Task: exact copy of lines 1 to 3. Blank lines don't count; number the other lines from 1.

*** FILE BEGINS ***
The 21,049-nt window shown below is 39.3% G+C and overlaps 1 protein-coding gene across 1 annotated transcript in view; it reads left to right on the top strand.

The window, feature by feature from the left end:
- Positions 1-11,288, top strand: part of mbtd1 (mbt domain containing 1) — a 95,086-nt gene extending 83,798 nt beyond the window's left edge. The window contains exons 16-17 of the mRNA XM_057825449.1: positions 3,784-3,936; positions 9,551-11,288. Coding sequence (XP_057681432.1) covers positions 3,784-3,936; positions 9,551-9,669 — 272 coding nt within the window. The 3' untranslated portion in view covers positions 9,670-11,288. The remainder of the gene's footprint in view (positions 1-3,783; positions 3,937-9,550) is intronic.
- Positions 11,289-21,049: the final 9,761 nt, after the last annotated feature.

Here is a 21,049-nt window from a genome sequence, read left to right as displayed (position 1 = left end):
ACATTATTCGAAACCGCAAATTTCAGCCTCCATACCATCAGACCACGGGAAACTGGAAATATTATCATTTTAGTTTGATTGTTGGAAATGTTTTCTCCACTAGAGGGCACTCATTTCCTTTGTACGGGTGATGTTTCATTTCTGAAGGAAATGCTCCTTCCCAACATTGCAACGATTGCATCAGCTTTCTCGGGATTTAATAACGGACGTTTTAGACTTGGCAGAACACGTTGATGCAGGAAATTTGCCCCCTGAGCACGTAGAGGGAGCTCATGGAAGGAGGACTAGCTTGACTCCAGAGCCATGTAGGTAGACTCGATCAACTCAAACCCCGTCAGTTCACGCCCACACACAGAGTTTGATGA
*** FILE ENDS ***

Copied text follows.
The 21,049-nt window shown below is 39.3% G+C and overlaps 1 protein-coding gene across 1 annotated transcript in view; it reads left to right on the top strand.

The window, feature by feature from the left end:
- Positions 1-11,288, top strand: part of mbtd1 (mbt domain containing 1) — a 95,086-nt gene extending 83,798 nt beyond the window's left edge. The window contains exons 16-17 of the mRNA XM_057825449.1: positions 3,784-3,936; positions 9,551-11,288. Coding sequence (XP_057681432.1) covers positions 3,784-3,936; positions 9,551-9,669 — 272 coding nt within the window. The 3' untranslated portion in view covers positions 9,670-11,288. The remainder of the gene's footprint in view (positions 1-3,783; positions 3,937-9,550) is intronic.